Thursday, 11 December 2014 3:47pm
Three University of Otago scientists and a PhD graduate have been awarded a total of $471,944 to support their brain research in the Neurological Foundation’s December funding round announced today.
Department of Psychology PhD graduate Dr Robert Munn has been awarded the 2014 Neurological Foundation Postdoctoral Fellowship, while Dr Stephanie Hughes (Biochemistry), Dr Margaret Ryan (Anatomy and Biochemistry) and Associate Professor Greg Anderson (Anatomy) each received project grants.
Their research topics relate to memory deficits, Alzheimer’s, Batten disease and stress disorders.
Dr Robert Munn’s $153,249 award will enable him to continue his memory research at Stanford University under the supervision of a leading learning and memory researcher, Assistant Professor Lisa Giacomo. His long-term goal is to gain a permanent position as an independent researcher at a New Zealand university.
Otago Psychology Professor David Bilkey, who was Dr Munn’s doctoral advisor, says “it is wonderful to hear that Rob has received this award. Support from the Neurological Foundation is so important in assisting in the development of our young neuroscientists.”
Professor Bilkey says the project that Dr Munn is working on will provide important new information about how the brain represents the spatial environment and stores this information in memory.
“This is basic research aimed at developing knowledge about brain function, but it is also relevant to a number of disorders, including Alzheimer’s disease, where one of the symptoms is spatial disorientation. Rob’s work is using cutting edge techniques and the Neurological Foundation’s support will allow him to develop these skills fully such that he can continue to advance and apply them to neurological disorders.”
Dr Stephanie Hughes receives $12,000 for a study titled “Validation of a novel drug target in CLN5 Batten disease”.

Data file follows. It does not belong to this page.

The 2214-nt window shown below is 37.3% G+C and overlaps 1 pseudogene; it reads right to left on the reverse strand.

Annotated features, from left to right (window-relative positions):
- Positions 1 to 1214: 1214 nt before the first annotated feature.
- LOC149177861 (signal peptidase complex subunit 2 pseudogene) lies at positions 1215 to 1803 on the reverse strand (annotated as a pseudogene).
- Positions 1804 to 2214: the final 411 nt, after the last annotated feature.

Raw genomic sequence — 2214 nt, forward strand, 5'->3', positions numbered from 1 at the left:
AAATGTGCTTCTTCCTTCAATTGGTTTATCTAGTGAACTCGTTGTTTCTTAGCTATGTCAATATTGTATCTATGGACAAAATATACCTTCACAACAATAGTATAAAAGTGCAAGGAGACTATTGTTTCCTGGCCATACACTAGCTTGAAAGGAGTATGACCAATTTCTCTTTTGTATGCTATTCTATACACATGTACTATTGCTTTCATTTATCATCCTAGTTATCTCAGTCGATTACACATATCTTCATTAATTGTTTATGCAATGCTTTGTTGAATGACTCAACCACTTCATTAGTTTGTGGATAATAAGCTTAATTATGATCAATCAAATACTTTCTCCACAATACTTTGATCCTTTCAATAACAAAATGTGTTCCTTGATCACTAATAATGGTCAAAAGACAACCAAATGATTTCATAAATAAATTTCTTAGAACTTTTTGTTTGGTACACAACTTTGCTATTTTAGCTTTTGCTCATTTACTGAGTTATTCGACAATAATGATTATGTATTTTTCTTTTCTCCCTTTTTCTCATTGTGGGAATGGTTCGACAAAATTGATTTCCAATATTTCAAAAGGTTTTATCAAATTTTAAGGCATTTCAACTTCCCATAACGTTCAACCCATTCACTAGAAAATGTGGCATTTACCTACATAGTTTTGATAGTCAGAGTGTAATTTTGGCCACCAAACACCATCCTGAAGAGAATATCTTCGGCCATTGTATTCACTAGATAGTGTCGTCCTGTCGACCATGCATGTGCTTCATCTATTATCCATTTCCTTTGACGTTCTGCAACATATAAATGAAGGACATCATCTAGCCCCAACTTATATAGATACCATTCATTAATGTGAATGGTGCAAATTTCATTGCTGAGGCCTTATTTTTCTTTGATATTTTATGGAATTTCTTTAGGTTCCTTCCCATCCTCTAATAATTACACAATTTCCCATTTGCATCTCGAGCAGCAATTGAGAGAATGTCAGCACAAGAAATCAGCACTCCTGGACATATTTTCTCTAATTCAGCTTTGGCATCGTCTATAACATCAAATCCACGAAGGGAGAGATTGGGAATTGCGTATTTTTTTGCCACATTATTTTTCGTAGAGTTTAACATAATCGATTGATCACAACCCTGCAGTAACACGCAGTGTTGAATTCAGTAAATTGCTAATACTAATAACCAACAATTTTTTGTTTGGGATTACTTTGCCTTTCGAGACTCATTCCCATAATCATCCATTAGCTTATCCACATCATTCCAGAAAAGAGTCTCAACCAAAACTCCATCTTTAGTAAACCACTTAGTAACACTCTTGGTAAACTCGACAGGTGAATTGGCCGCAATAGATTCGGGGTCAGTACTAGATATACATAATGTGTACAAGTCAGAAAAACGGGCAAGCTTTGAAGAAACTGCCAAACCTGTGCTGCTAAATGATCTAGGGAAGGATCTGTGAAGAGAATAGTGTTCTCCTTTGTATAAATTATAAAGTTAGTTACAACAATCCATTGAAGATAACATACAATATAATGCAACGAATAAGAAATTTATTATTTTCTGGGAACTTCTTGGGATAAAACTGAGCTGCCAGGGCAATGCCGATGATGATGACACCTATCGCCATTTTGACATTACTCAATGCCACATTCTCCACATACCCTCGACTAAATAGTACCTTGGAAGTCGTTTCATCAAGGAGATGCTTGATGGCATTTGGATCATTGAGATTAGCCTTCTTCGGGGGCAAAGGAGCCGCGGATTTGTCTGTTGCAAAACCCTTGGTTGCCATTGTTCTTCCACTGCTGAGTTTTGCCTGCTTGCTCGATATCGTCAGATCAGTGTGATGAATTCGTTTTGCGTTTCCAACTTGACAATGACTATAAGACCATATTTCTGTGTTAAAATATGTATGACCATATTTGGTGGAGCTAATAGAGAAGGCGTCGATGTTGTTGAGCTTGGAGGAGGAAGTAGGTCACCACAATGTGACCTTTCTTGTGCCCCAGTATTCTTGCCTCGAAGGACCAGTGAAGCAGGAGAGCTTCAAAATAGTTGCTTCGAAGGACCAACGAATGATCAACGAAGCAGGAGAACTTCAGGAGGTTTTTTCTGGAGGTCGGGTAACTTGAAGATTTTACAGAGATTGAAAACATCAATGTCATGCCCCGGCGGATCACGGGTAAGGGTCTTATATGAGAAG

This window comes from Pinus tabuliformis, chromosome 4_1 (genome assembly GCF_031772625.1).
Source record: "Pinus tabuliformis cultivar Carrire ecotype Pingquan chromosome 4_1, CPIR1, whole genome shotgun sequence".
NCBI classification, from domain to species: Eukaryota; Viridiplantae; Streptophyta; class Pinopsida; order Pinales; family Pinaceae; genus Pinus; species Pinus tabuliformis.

Batten disease refers to a group of inherited neurological diseases of childhood that result in blindness, seizures, movement and cognitive defects, and ultimately premature death. There are no effective treatments.
Dr Hughes’ laboratory has recently identified a new candidate drug for the treatment of one genetic form of Batten disease, and in this study will test this drug in a second genetic form. These results will determine whether the drug is more generally applicable to multiple forms of Batten disease.
Dr Margaret Ryan has been awarded $186,421 for her project named “Secreted amyloid precursor protein alpha: furthering its therapeutic potential”.
Dr Ryan’s team has found that the protein known as secreted amyloid precursor protein alpha has therapeutic potential for treating Alzheimer’s disease, as it can protect against learning and memory loss in an Alzheimer’s disease model.
In this project, Dr Ryan’s team aims to understand the critical biological processes harnessed by this protein and discover if the effects of protein treatment can be detected in blood plasma, thus further developing its therapeutic potential.
Associate Professor Greg Anderson receives $120,274 for a study titled “RFRP-3-induced stress disorders and the effects of a novel therapeutic antagonist”
Anxiety disorders are among the most prevalent psychiatric conditions, with a combined lifetime prevalence of nearly 17% and high rates of associated disorders such as depression and obsessive compulsive behaviour. Although treatments such as cognitive-behavioural therapy and drug therapies exist, these are frequently not effective or well-tolerated.
Associate Professor Anderson’s team has recently discovered that treatment with a molecule called RFRP-3 induces anxious behaviour and acute stress responses in rats, and blocking its receptor with a specific drug overcomes these responses. This study will determine if RFRP-3 can be proven to be a significant contributor to such stress-related disorders and if so, it would represent an entirely new avenue for the development of treatments.
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